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I’ve mentioned this before but what I love about Doctor Who is that if you just want to watch a fun, silly romp around the universe as a form of entertainment, this show is for you. If you want to think more deeply about difficult notions such as love, loss, death, and war, this show is also for you. In The Day of the Doctor, both the audience and the Doctor are forced to confront head on what it means to have the lives of billions of people in one’s hands. What must it feel like to have to make a decision to kill some people in order to save an untold number of others? Especially when it seems as if there is no other way. “No other way.” Isn’t that how war is often described? I’m not asking to get into a debate about the ethics of war nor am I interested in arguing about pacifism or just war theory, what I am interested in is pointing out how we as a society and a species often limit our imagination and are unable to envision new possibilities. At one point the Doctor believed that he had no other choice. He had to kill billions of people or the entire universe would be annihilated. And the Doctor’s action in destroying Gallifrey was not “wrong” or “evil,” The Doctor needed to do what was best to prevent the time war from enveloping the universe. It was the lives of a certain number of time lords in exchange for the lives of all those across the universe… and so often in the real world, the options are just as stark. But what happens when we can imagine new possibilities?

Part two next week!

11. The Beast Below

10. Amy’s Choice

9. Vincent and the Doctor

8. The Girl Who Waited]

7. The God Complex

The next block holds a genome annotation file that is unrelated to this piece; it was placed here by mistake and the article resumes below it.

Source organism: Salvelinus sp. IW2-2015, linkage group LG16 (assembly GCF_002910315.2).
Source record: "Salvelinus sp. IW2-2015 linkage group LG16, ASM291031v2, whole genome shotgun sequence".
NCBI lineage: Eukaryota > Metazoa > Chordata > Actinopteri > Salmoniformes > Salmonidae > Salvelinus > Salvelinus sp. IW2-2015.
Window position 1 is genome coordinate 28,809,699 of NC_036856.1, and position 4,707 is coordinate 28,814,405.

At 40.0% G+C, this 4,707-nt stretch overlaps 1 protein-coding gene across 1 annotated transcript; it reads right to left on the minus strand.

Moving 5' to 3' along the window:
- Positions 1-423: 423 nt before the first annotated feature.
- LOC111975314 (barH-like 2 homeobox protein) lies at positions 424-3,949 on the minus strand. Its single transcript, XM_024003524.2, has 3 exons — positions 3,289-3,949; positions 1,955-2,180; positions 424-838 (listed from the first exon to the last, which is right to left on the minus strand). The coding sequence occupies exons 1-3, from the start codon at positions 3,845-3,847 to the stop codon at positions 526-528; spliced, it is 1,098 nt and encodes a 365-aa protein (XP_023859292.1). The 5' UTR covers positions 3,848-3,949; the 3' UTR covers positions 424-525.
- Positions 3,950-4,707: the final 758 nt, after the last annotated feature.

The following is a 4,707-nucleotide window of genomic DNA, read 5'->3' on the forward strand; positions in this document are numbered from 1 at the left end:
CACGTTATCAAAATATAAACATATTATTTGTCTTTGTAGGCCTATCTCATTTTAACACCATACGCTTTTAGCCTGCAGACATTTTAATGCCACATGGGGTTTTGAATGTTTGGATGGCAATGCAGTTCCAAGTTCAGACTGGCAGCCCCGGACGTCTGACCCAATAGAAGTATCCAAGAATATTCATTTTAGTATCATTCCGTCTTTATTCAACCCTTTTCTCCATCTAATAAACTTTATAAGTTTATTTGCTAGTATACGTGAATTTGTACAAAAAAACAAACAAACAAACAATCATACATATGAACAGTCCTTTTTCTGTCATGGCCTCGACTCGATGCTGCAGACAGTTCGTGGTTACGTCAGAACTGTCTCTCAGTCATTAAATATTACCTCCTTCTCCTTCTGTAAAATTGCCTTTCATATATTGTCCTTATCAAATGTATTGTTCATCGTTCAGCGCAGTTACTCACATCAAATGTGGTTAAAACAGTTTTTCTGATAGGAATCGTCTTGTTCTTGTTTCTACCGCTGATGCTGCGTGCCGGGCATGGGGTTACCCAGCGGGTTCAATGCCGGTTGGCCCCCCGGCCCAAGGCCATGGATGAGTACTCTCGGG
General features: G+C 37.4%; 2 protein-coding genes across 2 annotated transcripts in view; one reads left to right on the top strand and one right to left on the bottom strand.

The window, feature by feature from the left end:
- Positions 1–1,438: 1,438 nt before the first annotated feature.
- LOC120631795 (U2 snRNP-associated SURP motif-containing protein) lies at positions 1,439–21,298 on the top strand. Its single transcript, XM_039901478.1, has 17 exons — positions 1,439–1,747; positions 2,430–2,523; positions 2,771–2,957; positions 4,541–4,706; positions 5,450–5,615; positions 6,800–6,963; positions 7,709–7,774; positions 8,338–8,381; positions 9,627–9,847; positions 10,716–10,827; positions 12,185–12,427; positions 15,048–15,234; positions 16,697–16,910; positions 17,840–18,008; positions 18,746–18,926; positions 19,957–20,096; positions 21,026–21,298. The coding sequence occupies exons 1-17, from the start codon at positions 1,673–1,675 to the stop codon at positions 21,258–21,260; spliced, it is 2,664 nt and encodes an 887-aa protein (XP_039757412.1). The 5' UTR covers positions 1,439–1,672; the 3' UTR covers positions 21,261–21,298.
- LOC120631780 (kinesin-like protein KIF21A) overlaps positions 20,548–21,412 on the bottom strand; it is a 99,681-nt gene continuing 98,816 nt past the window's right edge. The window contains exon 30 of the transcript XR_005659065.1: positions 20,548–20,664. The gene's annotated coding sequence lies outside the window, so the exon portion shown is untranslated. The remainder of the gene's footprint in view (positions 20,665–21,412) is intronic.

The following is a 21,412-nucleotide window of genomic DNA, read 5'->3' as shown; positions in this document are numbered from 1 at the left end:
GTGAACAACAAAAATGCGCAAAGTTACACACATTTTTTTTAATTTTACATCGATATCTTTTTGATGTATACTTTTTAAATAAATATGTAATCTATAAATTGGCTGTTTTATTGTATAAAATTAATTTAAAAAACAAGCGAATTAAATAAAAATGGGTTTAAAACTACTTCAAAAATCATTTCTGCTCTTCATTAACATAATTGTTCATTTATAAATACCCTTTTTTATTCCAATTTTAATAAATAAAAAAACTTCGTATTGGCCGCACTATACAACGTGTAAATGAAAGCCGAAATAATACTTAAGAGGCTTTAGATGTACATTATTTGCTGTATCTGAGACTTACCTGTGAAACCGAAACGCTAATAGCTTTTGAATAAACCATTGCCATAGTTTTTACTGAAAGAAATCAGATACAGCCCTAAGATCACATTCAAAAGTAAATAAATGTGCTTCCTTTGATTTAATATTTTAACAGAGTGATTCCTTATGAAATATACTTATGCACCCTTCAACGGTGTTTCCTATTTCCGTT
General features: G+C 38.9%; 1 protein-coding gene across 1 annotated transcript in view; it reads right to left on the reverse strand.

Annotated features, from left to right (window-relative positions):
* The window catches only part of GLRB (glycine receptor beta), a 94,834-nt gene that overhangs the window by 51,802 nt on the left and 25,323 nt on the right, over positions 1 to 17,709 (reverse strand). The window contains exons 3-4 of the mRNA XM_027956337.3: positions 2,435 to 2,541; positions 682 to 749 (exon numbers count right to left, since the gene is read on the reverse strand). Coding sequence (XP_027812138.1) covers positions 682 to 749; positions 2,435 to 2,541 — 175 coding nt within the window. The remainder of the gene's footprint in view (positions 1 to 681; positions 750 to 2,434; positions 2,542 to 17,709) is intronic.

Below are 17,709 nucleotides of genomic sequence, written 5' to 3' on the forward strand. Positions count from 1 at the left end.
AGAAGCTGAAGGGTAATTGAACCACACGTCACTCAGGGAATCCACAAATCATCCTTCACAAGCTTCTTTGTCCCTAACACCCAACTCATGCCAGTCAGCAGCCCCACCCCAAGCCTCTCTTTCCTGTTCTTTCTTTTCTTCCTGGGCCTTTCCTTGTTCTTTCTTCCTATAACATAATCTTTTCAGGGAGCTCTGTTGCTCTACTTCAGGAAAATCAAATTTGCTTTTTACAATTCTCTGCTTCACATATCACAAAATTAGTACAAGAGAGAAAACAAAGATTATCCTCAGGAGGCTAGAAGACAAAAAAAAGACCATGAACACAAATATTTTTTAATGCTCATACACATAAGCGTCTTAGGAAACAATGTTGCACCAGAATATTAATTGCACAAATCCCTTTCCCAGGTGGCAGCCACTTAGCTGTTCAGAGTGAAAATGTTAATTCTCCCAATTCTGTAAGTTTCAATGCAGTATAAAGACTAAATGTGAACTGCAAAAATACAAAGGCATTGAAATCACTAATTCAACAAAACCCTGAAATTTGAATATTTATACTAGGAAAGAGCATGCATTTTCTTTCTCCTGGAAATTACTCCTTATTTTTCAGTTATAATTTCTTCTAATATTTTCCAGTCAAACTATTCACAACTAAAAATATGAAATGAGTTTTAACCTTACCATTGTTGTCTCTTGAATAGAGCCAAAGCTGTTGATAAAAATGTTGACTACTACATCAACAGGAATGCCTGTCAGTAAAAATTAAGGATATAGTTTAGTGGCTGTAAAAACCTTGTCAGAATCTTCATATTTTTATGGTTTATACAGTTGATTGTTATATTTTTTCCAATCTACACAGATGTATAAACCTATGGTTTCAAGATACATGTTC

6. A Town Called Mercy

5. Angels Take Manhattan 

4. The Snowmen

3. The Rings of Akhaten

2. The Name of the Doctor

Running Away

I promise, next week I will eventually finish my countdown of my favorite episodes from Matt Smith’s era.

On the surface, running away seems to be a sure fire way to protect oneself from getting hurt, and occasionally it can be fun. Amy Pond ran away with her raggedy man the night before her wedding and even after she got married, in many ways she was very much the young little girl that the Doctor originally left behind. Rose ran away with the Doctor to get away from her boring repetitive life, even though it meant leaving behind her then boyfriend Mickey and her mother. Martha put her life on hold, not just for the chance to travel through time and space but also in hopes of getting the Doctor would notice her and care about her. Donna, quickly realizes she made a mistake when she turned down the Doctor’s offer of traveling with him. And of course the Doctor is known for running away-from his past in the Time War and from his past relationships. In Journey’s End, Davros characterizes the Doctor as “The man who keeps running, never looking back because he dare not, out of shame.” And of course we see his shame-over the Time War, over the many deaths throughout his travels that he could not stop or that because directly or indirectly. Shame can be a powerful impetus for running away.

Yet mixed in with the Doctor’s sense of shame is also a large measure of fear, especially in relation to his companions: he knows that eventually they will die or they will leave, and as a result he fears getting close to them. In fact once they leave, or he leaves them, he rarely mentions them again: